Posted: 8/1/2018 4:08:27 PM
dewster

From: Northern NJ, USA

Joined: 2/17/2012

Great site you can get completely ambiently lost in, not sure if I've pointed to it before: https://mynoise.net/noiseMachines.php

Under "Synthetic Noises" the "Sweep Noise" set to "Brown" sounds amazingly angry surf-like.

Posted: 8/2/2018 2:41:10 PM
dewster

From: Northern NJ, USA

Joined: 2/17/2012

Next up I'd like to nail down the filtering, which amounts to: 

1. Articulating (volume & pitch axis modulating of) the center frequencies of the formant filters (all 2nd order bandpass).
2. A separate filter for the oscillator source.
3. Optional 4th order filtering (maybe just lowpass?) for the noise and oscillator sources.
4. UI support (knobs/screens) for the above.

I notice I'm using a lot of saturating math (add, subtract, multiply) which can be rather expensive (depending on the operation and the signed/unsigned assignments of the operands: 11/4 cycles max/min, including the subroutine call) and which could conceivably be done in one cycle in the processor hardware.  I don't believe multiplication overflow can be detected early enough in the cycle to conditionally jump, and the jump approach probably wouldn't save that many cycles anyway.  But I would need to shoehorn in a lot of extra opcodes, and employ the final multiplication multiplexer to cover saturation values (0, 1, -1/2, +1/2) as it only covers zero at the moment (for shifts that slide into the abyss) so that could be a timing bottleneck.  Something to think about on vacation.  If I end up doing it that would likely be the final major change to the processor as well.

Posted: 8/3/2018 10:03:54 PM
dewster

From: Northern NJ, USA

Joined: 2/17/2012

Off on the family reunion camping trip for a week (Stokes State Forest, NJ - rent an enclosed lean-to in winter and visit High Point next door!).

Y'all take care of each other!  Cheers!

Posted: 8/11/2018 11:10:15 PM
dewster

From: Northern NJ, USA

Joined: 2/17/2012

Sisterhood of the Traveling Flags

I'm back!  In the lean-to, with notebook in hand, I had a chance to really think about the limiting [0:2^32) of unsigned results and the saturation [-2^31:2^31) of signed results.  The multiply is the pipeline bottleneck, just not enough time to both evaluate and set the output to the limits (one more stage and I could do it).  And jump testing is not the way to do this quickly.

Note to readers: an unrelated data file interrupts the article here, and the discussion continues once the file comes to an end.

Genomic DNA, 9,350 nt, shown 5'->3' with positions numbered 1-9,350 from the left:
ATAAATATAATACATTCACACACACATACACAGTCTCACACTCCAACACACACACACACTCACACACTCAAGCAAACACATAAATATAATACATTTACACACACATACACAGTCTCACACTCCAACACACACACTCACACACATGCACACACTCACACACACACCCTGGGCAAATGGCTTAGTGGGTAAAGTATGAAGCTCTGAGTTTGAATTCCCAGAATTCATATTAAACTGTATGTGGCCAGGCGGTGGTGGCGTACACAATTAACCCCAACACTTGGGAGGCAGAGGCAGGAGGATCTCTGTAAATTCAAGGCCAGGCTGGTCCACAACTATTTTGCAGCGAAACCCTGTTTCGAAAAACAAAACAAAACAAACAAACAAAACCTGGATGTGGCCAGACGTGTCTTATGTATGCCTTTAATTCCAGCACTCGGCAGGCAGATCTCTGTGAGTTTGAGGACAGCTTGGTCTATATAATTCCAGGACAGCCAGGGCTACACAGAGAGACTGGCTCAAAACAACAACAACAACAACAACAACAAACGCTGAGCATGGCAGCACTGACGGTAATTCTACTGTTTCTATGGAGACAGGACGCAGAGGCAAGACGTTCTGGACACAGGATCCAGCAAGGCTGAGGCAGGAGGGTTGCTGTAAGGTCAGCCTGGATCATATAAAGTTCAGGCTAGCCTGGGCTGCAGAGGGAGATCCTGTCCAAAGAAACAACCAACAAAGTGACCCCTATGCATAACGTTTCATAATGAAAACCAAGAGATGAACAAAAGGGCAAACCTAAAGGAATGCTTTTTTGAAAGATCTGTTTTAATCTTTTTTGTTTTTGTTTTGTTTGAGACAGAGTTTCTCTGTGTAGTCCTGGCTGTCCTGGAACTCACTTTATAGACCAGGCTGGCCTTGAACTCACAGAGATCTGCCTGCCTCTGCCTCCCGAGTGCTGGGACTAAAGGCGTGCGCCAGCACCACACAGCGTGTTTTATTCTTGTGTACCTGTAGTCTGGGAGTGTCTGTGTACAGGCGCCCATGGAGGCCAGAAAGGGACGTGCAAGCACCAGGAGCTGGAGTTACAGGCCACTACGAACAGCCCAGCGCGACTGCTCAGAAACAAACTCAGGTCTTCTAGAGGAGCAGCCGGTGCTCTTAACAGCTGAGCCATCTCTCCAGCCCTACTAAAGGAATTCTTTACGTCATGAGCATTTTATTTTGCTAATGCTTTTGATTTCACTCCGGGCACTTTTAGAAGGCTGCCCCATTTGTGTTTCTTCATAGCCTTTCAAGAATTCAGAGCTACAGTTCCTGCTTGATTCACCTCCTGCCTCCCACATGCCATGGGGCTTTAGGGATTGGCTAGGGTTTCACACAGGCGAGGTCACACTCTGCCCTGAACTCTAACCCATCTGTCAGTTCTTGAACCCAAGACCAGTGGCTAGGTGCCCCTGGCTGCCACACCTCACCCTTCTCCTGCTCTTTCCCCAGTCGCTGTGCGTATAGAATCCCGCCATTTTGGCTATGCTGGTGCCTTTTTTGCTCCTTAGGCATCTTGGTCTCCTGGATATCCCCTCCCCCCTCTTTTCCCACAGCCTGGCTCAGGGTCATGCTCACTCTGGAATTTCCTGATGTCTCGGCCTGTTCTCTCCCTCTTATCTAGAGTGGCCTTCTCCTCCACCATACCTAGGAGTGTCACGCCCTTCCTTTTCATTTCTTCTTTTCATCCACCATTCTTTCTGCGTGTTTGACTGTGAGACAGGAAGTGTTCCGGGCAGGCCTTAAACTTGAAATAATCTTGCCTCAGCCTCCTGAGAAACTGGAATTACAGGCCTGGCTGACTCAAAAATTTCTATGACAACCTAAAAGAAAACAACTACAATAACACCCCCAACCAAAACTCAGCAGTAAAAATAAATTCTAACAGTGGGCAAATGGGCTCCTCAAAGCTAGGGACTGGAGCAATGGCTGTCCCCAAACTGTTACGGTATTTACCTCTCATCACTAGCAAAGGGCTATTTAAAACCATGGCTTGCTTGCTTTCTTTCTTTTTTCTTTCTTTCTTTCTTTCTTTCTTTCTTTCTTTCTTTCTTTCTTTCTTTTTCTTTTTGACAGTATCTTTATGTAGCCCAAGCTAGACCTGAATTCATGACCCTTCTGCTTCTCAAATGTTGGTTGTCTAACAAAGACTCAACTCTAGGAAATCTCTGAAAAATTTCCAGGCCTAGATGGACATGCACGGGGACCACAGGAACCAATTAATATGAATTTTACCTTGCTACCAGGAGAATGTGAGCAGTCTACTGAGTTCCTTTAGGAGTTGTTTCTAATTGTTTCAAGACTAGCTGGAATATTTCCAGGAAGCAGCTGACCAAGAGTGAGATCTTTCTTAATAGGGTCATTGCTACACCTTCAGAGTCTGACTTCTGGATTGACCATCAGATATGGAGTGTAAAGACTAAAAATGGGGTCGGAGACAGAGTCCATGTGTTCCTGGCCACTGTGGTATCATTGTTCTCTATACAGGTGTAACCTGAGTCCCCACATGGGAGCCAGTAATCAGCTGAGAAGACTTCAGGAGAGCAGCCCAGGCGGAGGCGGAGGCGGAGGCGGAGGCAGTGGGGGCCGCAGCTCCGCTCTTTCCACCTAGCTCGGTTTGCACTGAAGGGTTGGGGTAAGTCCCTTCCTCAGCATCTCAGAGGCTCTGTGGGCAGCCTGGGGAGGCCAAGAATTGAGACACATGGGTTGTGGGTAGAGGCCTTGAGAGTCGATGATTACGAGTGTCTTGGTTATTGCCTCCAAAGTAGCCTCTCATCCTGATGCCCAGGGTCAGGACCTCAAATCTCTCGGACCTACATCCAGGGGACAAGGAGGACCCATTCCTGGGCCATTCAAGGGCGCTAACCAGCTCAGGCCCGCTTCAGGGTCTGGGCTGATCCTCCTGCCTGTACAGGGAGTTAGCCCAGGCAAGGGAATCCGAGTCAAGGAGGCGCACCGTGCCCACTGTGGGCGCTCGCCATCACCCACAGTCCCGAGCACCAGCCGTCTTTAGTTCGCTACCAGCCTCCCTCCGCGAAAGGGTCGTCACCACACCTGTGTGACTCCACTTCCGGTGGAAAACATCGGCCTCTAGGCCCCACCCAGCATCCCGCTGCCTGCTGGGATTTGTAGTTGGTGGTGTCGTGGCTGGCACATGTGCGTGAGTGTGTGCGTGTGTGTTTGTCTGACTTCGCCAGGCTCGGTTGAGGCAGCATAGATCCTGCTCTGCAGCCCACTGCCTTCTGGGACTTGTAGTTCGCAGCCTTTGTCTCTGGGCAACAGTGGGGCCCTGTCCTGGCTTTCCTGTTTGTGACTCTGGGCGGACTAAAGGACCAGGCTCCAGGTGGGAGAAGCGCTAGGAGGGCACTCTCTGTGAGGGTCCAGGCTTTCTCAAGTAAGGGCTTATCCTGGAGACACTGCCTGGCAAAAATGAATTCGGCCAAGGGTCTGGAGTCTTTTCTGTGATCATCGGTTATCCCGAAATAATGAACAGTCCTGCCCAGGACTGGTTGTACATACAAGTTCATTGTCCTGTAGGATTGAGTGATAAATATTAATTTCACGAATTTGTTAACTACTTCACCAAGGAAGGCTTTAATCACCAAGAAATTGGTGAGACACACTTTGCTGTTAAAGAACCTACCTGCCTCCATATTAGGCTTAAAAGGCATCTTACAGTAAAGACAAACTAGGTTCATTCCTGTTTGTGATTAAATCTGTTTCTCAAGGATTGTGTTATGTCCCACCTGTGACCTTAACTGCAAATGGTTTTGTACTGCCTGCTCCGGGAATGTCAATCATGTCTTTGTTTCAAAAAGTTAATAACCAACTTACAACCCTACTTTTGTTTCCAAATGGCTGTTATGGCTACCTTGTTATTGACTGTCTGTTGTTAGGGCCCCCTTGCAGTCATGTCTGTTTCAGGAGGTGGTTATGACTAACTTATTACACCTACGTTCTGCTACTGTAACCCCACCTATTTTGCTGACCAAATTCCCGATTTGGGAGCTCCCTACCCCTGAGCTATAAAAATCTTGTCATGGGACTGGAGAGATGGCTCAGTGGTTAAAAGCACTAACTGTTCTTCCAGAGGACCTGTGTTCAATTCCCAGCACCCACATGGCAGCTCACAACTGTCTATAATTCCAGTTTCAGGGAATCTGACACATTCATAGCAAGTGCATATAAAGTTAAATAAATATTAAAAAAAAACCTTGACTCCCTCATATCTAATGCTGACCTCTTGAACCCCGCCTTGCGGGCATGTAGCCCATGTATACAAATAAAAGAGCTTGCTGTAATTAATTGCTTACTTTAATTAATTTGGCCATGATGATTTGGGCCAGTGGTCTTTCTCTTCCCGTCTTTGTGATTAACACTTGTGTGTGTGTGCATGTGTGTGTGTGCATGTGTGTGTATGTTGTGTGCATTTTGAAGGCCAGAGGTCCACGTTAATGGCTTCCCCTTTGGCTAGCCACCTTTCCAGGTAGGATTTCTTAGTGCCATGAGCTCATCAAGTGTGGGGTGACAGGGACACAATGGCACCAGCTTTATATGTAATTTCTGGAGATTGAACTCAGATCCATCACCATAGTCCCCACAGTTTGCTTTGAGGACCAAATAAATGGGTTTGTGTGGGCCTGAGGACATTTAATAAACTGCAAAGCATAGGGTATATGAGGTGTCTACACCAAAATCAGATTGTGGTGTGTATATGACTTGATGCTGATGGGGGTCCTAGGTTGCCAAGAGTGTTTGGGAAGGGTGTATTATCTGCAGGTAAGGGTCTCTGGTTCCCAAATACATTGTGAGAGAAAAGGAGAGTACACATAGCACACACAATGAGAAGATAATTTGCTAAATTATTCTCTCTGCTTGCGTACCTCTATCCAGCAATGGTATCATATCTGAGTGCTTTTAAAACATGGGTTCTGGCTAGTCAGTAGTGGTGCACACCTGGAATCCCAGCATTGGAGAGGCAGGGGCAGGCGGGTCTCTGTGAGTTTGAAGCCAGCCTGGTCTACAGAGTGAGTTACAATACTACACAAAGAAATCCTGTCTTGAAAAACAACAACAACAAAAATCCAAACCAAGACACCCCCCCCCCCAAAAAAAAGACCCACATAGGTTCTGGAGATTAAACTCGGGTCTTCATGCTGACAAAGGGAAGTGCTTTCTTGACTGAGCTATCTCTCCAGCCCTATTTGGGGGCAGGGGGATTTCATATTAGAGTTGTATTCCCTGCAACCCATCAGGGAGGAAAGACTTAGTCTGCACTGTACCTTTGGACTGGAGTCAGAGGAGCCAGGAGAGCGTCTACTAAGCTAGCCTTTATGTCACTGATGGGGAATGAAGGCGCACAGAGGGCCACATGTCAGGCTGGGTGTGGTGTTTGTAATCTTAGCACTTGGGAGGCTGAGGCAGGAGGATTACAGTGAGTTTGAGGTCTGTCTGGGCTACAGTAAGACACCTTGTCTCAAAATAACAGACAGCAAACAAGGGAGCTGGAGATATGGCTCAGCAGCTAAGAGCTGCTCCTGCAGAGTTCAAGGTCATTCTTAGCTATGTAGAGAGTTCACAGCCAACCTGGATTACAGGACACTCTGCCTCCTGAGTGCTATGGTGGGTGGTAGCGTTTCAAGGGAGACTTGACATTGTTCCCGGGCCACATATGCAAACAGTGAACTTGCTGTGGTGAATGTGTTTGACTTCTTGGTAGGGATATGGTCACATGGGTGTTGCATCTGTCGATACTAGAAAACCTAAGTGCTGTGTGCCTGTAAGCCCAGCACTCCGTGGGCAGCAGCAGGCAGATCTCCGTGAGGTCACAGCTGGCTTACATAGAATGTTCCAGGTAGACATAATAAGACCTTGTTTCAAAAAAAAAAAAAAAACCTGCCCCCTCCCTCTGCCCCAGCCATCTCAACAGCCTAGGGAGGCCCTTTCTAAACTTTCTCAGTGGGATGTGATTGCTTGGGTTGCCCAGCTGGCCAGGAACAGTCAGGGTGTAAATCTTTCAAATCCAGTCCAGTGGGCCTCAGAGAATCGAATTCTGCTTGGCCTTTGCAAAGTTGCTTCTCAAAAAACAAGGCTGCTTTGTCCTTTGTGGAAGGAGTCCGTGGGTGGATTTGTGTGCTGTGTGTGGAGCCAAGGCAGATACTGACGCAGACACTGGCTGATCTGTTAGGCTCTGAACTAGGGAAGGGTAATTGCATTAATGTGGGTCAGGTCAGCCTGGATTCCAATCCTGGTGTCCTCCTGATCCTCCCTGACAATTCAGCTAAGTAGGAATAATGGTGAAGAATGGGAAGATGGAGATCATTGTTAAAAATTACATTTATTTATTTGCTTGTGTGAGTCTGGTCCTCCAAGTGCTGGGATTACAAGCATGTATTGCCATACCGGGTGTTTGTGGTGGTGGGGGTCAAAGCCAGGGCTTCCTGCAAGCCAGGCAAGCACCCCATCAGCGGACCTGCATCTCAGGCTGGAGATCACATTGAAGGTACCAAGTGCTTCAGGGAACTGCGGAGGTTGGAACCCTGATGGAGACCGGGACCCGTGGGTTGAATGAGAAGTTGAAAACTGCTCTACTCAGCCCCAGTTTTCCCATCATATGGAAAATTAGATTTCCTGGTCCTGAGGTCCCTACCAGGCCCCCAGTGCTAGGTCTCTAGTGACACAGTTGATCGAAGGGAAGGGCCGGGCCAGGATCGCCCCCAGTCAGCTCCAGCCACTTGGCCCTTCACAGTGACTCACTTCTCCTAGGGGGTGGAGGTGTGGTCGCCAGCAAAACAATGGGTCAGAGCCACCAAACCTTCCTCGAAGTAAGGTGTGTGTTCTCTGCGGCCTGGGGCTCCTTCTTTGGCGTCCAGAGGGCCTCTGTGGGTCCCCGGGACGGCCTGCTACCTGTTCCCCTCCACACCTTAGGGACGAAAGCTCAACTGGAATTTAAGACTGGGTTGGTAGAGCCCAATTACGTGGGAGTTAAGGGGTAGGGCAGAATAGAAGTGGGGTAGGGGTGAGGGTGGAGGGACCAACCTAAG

I believe one could use the 4 extra unused stack memory bits (each byte of width has an extra bit for parity, error correction, general use, etc.) to hold information about the extended 64 bit result.  So after each (lower, or unextended) add, subtract, or multiply these bits would be assigned various overflow results, and those results may then be used by two special opcodes (LIM, SAT) on the next cycle (or later) to test for out-of-range and do the limiting.  I have to extend the multiply result to 65 bits (+1) to cover the full unsigned and signed ranges and see if that impacts top logic clock speed too much.  

With this scheme one can't have the stacks "spill to / fill from memory" as that is 32 bits wide, but I don't find myself ever doing that as the stacks are way deeper than I really need (32 entries deep each).  Rather like the simple "zero, sign, etc." flags that get tested in a conventional register-based processor, these would be copies that "stick" or "ride along" with the stack data, neatly avoiding the addition of shared core state.  This way the thread can take an interrupt and return, with the flags for that particular stack datum intact.  I only need three bits for this, the fourth could be used for other things I suppose.  Unlike with conventional processors, I can't imagine needing instructions that explicitly manipulate (set, clear) these traveling flags.  If it works out it should be quite clean, and may resolve a couple of other long-standing awkwardnesses.

It's interesting finding two cycle solutions to opcode functionality, and the individual one cycle steps often end up being handy for other uses.